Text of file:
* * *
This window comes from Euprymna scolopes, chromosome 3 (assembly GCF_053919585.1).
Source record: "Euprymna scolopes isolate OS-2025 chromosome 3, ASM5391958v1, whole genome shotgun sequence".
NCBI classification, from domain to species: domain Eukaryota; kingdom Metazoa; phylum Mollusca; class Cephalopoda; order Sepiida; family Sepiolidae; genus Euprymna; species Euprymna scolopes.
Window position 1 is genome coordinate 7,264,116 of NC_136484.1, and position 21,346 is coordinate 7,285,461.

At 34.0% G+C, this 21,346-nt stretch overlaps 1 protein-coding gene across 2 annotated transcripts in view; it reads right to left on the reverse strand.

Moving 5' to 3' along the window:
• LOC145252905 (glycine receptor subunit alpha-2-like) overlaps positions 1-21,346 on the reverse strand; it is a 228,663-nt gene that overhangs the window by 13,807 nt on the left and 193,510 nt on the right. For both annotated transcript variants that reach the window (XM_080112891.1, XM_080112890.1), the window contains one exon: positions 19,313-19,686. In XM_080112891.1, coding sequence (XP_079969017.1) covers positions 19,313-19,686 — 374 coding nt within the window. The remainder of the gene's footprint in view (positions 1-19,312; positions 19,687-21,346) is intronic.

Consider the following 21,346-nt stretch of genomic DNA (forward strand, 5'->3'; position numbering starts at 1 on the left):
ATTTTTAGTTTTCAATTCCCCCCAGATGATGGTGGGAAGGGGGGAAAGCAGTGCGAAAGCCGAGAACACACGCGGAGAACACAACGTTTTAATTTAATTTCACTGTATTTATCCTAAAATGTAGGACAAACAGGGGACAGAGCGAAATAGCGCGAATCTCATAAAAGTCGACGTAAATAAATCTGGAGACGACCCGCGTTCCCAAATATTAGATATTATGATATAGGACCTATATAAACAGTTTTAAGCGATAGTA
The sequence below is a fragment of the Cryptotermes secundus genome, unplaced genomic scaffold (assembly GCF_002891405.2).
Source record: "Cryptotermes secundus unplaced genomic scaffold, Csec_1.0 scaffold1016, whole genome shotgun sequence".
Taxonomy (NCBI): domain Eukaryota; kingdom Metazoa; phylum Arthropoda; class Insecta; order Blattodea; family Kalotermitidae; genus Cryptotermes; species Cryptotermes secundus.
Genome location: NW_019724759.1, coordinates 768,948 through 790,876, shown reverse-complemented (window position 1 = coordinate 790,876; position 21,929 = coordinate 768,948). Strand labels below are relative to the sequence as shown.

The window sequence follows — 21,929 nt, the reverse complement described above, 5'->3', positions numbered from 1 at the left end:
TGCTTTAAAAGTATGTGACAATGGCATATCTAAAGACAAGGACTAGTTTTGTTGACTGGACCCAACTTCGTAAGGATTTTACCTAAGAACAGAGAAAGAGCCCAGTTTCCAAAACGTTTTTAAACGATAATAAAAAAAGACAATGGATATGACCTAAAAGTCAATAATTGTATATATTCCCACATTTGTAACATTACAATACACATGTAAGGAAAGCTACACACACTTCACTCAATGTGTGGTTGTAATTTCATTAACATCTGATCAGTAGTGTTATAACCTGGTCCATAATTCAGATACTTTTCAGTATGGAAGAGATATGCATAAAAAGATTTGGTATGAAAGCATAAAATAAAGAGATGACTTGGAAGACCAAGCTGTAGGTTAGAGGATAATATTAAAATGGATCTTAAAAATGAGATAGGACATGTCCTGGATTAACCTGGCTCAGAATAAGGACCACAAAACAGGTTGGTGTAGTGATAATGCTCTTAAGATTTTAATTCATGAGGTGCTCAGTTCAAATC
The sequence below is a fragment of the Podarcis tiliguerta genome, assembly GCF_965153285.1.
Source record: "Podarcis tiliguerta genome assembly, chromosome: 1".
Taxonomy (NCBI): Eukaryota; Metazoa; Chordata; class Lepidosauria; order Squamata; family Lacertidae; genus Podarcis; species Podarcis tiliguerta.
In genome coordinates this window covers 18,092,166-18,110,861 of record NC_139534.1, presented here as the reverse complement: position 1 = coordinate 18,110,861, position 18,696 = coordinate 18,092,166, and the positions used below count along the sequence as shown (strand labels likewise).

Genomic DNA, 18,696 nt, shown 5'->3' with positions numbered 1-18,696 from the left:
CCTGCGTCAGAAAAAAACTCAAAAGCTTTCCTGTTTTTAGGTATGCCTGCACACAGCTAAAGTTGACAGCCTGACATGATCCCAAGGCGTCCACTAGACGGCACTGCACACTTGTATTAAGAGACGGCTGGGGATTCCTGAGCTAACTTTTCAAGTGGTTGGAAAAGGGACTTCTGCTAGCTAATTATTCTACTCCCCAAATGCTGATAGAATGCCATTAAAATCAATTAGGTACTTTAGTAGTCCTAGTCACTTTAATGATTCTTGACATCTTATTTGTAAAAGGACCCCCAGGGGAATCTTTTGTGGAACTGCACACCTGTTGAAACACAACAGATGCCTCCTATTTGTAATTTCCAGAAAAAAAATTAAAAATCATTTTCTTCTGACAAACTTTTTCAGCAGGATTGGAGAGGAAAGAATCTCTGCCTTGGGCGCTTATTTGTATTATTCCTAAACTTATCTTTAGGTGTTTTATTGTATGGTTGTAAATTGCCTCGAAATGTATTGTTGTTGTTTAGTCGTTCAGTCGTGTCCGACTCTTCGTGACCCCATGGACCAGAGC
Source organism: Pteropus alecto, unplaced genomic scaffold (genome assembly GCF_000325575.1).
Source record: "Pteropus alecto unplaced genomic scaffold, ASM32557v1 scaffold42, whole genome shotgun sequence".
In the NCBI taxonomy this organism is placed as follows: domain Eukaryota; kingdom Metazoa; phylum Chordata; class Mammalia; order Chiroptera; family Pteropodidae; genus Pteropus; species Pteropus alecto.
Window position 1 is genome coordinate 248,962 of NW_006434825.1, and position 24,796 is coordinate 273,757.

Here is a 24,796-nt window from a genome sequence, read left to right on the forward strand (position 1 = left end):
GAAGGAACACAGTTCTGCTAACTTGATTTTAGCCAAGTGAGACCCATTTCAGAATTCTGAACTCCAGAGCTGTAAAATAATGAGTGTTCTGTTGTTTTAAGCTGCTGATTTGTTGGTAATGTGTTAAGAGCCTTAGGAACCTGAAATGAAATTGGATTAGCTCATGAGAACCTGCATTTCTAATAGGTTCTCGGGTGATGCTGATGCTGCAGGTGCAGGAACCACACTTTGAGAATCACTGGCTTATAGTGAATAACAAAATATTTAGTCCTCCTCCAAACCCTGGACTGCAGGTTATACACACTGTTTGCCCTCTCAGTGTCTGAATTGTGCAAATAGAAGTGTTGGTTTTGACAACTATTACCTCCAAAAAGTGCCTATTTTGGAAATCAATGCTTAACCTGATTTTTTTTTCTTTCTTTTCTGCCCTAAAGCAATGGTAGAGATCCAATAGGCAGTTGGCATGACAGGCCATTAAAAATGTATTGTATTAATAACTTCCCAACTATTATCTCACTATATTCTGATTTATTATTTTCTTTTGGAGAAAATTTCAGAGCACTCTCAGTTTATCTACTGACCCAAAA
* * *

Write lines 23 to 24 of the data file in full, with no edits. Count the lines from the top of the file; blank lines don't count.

Source record: "Pteropus alecto unplaced genomic scaffold, ASM32557v1 scaffold42, whole genome shotgun sequence".
In the NCBI taxonomy this organism is placed as follows: domain Eukaryota; kingdom Metazoa; phylum Chordata; class Mammalia; order Chiroptera; family Pteropodidae; genus Pteropus; species Pteropus alecto.